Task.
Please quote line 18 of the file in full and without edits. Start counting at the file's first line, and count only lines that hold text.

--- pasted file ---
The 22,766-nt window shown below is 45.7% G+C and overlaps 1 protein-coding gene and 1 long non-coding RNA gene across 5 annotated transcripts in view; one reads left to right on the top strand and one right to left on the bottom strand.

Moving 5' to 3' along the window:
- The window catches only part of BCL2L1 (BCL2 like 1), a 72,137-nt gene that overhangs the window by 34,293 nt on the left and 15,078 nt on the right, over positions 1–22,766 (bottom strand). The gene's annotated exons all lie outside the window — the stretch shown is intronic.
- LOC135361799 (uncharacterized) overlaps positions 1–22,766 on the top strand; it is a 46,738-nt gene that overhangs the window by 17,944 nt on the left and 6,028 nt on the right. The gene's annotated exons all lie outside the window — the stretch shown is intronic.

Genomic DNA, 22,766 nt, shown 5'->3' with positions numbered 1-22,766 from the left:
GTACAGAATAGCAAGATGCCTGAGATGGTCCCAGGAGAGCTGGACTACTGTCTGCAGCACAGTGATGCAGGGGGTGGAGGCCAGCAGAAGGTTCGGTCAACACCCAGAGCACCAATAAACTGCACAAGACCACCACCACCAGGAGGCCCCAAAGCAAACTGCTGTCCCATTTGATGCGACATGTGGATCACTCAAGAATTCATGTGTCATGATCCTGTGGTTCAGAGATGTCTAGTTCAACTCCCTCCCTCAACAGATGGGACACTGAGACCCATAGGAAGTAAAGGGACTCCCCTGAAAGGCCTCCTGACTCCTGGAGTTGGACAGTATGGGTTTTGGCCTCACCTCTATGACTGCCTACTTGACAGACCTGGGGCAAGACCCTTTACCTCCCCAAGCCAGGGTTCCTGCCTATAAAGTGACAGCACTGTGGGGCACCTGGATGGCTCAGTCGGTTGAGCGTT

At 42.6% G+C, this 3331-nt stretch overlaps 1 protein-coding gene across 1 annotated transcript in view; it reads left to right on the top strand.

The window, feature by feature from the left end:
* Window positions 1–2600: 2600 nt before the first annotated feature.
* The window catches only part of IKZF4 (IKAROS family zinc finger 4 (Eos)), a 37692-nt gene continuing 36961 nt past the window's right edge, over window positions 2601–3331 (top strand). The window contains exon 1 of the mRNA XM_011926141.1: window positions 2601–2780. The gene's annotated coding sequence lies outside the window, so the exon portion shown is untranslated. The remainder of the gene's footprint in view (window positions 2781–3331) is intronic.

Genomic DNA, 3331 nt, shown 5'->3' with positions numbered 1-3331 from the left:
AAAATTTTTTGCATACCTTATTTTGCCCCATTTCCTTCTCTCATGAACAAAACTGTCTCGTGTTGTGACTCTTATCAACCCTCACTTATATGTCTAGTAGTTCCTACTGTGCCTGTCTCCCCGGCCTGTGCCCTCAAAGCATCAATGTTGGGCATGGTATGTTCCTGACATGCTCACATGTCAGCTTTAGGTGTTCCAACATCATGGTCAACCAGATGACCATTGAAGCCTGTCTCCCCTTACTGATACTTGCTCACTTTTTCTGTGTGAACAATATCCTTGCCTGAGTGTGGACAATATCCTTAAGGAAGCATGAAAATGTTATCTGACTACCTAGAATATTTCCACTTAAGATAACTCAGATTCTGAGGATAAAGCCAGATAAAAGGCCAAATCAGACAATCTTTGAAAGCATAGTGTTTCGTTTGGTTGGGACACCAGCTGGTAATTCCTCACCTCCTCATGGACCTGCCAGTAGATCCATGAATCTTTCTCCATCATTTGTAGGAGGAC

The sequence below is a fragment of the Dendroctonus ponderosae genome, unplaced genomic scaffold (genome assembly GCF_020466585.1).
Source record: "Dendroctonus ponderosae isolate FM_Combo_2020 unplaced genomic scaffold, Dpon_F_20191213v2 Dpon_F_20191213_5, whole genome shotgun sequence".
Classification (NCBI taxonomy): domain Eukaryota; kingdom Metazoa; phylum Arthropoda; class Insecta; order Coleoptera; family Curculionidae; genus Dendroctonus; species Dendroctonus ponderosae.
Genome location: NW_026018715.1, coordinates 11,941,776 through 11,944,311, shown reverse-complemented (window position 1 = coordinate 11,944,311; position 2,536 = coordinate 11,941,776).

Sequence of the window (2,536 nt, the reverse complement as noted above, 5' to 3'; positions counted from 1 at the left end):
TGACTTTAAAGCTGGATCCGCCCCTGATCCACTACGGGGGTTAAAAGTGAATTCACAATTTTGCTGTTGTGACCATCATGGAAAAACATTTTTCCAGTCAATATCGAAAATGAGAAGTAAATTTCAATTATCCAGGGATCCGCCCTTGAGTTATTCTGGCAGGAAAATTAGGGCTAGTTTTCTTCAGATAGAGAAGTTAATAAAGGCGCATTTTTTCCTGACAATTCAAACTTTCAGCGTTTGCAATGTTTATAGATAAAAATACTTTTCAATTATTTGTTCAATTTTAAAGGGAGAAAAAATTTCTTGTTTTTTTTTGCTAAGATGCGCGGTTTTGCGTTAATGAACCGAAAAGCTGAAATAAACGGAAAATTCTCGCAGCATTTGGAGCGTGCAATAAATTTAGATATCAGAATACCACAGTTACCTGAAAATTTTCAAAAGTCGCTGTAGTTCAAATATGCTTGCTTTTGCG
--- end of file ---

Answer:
TGACTTTAAAGCTGGATCCGCCCCTGATCCACTACGGGGGTTAAAAGTGAATTCACAATTTTGCTGTTGTGACCATCATGGAAAAACATTTTTCCAGTCAATATCGAAAATGAGAAGTAAATTTCAATTATCCAGGGATCCGCCCTTGAGTTATTCTGGCAGGAAAATTAGGGCTAGTTTTCTTCAGATAGAGAAGTTAATAAAGGCGCATTTTTTCCTGACAATTCAAACTTTCAGCGTTTGCAATGTTTATAGATAAAAATACTTTTCAATTATTTGTTCAATTTTAAAGGGAGAAAAAATTTCTTGTTTTTTTTTGCTAAGATGCGCGGTTTTGCGTTAATGAACCGAAAAGCTGAAATAAACGGAAAATTCTCGCAGCATTTGGAGCGTGCAATAAATTTAGATATCAGAATACCACAGTTACCTGAAAATTTTCAAAAGTCGCTGTAGTTCAAATATGCTTGCTTTTGCG